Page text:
Welcome to Gandhara's weekly newsletter. This briefing brings you the best of our reporting from Afghanistan and Pakistan.
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China hedges its bets in Afghanistan
Reid Standish and Ajmal Aand report on what China might be planning for Afghanistan, which shares a land border with Beijing and is potentially a major security headache if Muslim Uyghur separatists establish a foothold in the remote region bordering their Xinjiang homeland.
“Afghanistan is probably more trouble than it's worth,” said Raffaello Pantucci, a senior associate fellow at London's Royal United Services Institute, explaining Beijing’s cautious approach to developments in Kabul. “Unless things calm down, Beijing will look to keep the country’s problems at arm’s length.”
Iran's double-edged sword
Another neighbor, Iran, has deep cultural and religious ties to Afghanistan. As Golnaz Esfandiari reports, the U.S. withdrawal might position Tehran as a major powerbroker while exposing it to security and economic threats such as the return of a hard-line Sunni clerical Taliban government and an influx of Afghan refugees.
"While Iran has been beating the drum for a U.S. withdrawal for years, there are potential second-order effects that Tehran might struggle with,” Colin Clarke, director of research and policy at the Soufan Group, told us. "For the Iranians, I'd say, 'Be careful what you wish for, you just might get it.'"
Balochistan’s brewing humanitarian crisis
In an incisive report, Kiyya Baloch takes us to meet the thousands of fuel carriers who are stuck along Pakistan’s southwestern border with Iran since Islamabad closed all border crossings to build a 900-kilometer fence.
"We have never witnessed anything like this,” Gulzar Dost, the general secretary of the Border Trade Union in Turbat, told us. He warned of a mounting death toll amid sweltering desert temperatures that have claimed the lives of four drivers so far.
The illegal fuel trade is a major lifeline for many in the impoverished province, which shares ethnic ties and underdevelopment with Sistan-Baluchistan Province in Iran.
“The border was sealed without any warning, and the thousands of traders and drivers stuck there have run out of their food supplies and are sleeping rough,” Dost said.
Is the U.S. repositioning in Central Asia, Pakistan?
As U.S. and NATO forces begin their withdrawal from Afghanistan, Bruce Pannier takes a deep dive into Washington’s options for retaining a military presence in Afghanistan’s Central Asian neighbors, where logistics hubs have supported Western troops for two decades.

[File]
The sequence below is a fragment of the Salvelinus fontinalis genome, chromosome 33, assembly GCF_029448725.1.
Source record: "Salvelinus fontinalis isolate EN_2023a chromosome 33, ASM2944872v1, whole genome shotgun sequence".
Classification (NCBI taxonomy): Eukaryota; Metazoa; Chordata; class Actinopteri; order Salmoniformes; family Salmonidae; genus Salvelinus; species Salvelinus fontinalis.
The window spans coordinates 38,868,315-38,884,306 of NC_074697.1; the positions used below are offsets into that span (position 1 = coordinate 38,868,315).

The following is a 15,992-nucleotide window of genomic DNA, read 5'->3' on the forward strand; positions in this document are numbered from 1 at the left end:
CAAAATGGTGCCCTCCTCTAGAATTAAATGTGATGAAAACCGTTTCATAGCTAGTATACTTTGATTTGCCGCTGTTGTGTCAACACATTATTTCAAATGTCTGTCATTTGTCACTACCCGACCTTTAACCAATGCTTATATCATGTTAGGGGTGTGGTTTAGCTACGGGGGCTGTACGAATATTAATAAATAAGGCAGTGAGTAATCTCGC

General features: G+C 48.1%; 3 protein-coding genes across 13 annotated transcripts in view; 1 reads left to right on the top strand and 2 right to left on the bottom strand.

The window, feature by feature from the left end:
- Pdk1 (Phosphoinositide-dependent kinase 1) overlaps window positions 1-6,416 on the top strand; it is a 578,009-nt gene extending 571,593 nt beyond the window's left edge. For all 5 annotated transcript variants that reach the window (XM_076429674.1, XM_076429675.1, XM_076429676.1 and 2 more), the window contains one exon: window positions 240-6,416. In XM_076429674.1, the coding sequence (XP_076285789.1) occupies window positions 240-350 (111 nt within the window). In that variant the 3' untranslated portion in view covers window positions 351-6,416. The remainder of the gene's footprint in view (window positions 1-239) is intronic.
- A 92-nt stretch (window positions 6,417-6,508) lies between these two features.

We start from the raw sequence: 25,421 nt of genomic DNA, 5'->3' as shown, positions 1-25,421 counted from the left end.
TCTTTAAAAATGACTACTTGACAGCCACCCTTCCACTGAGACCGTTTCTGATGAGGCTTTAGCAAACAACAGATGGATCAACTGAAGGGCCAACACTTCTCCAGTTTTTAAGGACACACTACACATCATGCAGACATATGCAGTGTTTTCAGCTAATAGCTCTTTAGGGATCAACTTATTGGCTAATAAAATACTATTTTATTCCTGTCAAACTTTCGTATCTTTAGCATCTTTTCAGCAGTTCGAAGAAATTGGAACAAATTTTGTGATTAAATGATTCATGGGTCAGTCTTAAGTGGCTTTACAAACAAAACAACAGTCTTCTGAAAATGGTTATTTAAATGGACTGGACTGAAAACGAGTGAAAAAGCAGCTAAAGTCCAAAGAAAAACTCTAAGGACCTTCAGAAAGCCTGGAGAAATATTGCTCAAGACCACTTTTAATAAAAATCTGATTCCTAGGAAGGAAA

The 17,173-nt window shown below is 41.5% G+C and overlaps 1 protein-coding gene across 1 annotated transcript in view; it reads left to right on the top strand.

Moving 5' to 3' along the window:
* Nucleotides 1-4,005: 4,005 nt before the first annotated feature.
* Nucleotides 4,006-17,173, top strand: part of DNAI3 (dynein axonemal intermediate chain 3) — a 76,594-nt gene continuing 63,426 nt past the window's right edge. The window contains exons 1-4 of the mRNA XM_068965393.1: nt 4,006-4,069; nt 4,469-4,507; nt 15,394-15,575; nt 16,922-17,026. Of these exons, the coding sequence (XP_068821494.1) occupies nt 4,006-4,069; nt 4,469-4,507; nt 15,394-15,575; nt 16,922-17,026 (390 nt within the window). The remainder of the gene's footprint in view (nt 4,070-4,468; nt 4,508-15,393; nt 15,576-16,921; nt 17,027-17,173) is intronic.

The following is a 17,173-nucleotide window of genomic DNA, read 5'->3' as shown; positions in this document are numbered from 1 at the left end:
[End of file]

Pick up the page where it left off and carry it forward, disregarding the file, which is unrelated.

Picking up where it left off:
He finds pressing domestic incentives for Tajikistan and Uzbekistan, thousands of whose citizens have joined shadowy armed Islamist groups in northern Afghanistan. This has sparked worried flashbacks to the 1990s, when the Islamic Movement of Uzbekistan thrived under Afghanistan’s Taliban regime. The bases will also allow Washington to reposition counterterrorism resources not far from Afghanistan.
There is talk Washington might resume using drone strikes as a way of checking in on terrorist groups in Afghanistan and Pakistan. U.S. Defense Secretary Lloyd Austin, meeting with Pakistani army chief General Qamar Javed Bajwa this week, emphasized “the importance of regional stability and the desire for the United States and Pakistan to continue working together on shared goals.” Until late 2011, Islamabad leased a remote airfield to Washington to target Al-Qaeda and Taliban leaders.
Radio Mashaal has followed a little-reported protest in South Waziristan where residents successfully protested to hold accountable security personnel they accuse of killing two teenagers.
One of the protest’s leaders, Rahmat Shah Maseed, told RFE/RL that the head of the paramilitary Frontier Corps “admitted that the youngsters were shot mistakenly,” adding that “the security forces will evacuate the local houses.”
After protesters refused to bury the dead, authorities agreed to pay compensation to the victims’ families and provide jobs for their relatives. A murder case was registered against the accused paramilitary personnel. The broader issues of illegal killings by security forces, however, continue.
Remembering a slain colleague
In a moving video report, RFE/RL pays tribute to Radio Free Afghanistan reporter Mohammad Ilyas Dayee, who was killed in November 2020 in a targeted attack in his native Helmand Province. In Dayee, we lost an intrepid journalist whose life and promising career were violently cut short as part of the Taliban’s crusade of intimidation and silencing of Afghanistan’s embattled media and civil society.
Colleagues and others in his field remember Dayee -- who was 33 and left behind a wife, a 2-year-old daughter, and a large extended family -- as a brave and committed professional who dedicated 10 years of his life to reporting on the Taliban insurgency, the opium trade, and other urgent and poignant issues. An outpouring of grief and outrage followed his death in the country, where a string of targeted killings has led many media organizations to self-censor and journalists to abandon their profession.
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